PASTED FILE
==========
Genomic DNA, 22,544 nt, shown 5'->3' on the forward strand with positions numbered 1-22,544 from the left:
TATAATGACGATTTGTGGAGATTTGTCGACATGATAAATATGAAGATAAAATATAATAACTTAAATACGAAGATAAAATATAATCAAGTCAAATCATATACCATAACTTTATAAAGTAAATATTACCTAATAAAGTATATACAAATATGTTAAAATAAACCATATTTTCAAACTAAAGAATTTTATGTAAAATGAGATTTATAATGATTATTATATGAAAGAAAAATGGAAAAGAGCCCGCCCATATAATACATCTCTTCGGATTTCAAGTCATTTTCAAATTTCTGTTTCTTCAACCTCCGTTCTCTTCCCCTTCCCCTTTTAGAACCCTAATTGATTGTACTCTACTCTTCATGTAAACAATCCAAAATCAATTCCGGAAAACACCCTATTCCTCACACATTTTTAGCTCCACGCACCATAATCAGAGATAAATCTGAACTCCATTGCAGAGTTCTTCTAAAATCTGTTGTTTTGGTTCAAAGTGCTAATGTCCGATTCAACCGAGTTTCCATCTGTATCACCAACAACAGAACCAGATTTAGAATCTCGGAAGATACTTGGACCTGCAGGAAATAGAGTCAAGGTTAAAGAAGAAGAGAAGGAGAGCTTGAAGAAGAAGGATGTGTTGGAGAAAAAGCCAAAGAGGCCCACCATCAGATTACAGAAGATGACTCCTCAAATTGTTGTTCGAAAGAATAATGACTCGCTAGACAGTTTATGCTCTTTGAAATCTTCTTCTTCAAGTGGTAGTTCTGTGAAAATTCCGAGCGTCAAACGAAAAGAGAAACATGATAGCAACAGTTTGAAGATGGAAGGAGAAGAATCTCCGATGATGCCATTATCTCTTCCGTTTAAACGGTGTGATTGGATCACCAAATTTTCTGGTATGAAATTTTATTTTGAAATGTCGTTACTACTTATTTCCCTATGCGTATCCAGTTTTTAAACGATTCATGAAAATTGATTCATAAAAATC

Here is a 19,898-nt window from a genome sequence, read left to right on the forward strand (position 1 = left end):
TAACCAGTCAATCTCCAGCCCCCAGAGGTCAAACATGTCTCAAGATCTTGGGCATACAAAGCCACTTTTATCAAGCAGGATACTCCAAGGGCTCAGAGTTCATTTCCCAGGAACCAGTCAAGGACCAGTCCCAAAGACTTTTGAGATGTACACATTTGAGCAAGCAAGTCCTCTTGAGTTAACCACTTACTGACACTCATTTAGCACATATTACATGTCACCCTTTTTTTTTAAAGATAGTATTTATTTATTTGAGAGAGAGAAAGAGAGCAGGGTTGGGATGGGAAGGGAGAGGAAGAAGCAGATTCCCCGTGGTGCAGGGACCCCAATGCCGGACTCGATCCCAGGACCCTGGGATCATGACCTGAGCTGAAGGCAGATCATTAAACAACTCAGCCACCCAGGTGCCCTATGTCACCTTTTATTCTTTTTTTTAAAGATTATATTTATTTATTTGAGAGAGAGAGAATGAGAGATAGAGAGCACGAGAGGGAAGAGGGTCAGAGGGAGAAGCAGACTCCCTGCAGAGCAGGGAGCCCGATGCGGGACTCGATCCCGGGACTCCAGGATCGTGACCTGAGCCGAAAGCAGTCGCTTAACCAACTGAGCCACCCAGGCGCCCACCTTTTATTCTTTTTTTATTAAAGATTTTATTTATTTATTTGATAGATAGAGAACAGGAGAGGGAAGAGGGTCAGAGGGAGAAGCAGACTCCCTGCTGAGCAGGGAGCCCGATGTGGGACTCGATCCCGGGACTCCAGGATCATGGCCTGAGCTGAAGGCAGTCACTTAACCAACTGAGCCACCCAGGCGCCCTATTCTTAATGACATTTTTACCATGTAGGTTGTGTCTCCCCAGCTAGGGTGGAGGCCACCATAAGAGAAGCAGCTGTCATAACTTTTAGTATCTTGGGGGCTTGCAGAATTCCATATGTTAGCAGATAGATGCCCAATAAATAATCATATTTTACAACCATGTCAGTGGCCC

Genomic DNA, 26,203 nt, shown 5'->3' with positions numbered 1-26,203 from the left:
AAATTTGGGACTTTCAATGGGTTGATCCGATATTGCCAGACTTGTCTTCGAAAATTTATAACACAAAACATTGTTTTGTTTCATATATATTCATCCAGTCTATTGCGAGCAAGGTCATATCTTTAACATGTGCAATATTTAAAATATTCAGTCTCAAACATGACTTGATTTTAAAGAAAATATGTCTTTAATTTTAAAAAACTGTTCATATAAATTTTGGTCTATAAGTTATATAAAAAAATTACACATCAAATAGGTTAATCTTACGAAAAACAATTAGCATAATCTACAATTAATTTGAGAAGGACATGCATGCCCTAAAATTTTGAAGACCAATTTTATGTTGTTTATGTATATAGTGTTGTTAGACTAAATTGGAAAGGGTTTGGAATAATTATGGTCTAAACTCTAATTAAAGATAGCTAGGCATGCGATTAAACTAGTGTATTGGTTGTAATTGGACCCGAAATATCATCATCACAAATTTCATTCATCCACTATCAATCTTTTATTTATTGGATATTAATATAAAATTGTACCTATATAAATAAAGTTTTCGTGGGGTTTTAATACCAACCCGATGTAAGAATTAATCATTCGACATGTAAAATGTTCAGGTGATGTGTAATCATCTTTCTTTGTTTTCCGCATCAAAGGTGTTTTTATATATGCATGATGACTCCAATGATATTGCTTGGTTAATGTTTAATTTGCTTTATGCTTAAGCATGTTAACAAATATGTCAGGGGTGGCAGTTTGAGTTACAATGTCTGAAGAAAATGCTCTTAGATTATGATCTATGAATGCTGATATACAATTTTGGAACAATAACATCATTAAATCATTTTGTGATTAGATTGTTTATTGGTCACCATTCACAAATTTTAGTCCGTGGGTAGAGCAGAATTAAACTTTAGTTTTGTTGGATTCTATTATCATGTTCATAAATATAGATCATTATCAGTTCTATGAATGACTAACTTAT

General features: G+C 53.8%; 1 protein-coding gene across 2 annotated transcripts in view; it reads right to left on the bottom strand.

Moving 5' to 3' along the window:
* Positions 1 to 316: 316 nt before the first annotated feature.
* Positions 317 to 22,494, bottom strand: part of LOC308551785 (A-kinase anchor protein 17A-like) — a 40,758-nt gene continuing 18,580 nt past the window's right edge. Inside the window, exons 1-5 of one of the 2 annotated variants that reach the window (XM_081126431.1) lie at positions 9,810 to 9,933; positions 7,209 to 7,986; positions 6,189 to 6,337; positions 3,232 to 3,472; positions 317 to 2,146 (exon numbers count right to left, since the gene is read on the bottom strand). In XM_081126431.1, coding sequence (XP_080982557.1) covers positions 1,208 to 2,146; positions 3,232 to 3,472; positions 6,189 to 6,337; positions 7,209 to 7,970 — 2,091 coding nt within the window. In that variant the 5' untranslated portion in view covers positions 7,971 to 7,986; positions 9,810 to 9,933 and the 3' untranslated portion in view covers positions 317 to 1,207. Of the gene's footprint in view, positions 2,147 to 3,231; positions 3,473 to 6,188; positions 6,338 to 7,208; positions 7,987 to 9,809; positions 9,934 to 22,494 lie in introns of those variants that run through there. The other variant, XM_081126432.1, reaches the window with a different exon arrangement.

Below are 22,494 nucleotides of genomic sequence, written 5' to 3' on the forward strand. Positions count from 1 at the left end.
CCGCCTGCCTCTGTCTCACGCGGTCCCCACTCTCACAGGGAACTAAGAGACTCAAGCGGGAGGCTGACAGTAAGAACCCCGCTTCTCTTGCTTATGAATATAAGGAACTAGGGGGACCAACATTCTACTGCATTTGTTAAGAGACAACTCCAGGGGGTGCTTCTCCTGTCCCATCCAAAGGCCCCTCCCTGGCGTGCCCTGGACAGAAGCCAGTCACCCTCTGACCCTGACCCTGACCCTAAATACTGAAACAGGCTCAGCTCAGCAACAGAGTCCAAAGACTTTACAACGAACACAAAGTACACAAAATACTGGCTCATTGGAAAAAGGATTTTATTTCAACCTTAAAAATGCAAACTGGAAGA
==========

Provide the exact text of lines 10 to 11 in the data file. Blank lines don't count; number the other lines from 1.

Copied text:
* Positions 317 to 22,494, bottom strand: part of LOC308551785 (A-kinase anchor protein 17A-like) — a 40,758-nt gene continuing 18,580 nt past the window's right edge. Inside the window, exons 1-5 of one of the 2 annotated variants that reach the window (XM_081126431.1) lie at positions 9,810 to 9,933; positions 7,209 to 7,986; positions 6,189 to 6,337; positions 3,232 to 3,472; positions 317 to 2,146 (exon numbers count right to left, since the gene is read on the bottom strand). In XM_081126431.1, coding sequence (XP_080982557.1) covers positions 1,208 to 2,146; positions 3,232 to 3,472; positions 6,189 to 6,337; positions 7,209 to 7,970 — 2,091 coding nt within the window. In that variant the 5' untranslated portion in view covers positions 7,971 to 7,986; positions 9,810 to 9,933 and the 3' untranslated portion in view covers positions 317 to 1,207. Of the gene's footprint in view, positions 2,147 to 3,231; positions 3,473 to 6,188; positions 6,338 to 7,208; positions 7,987 to 9,809; positions 9,934 to 22,494 lie in introns of those variants that run through there. The other variant, XM_081126432.1, reaches the window with a different exon arrangement.

Below are 22,494 nucleotides of genomic sequence, written 5' to 3' on the forward strand. Positions count from 1 at the left end.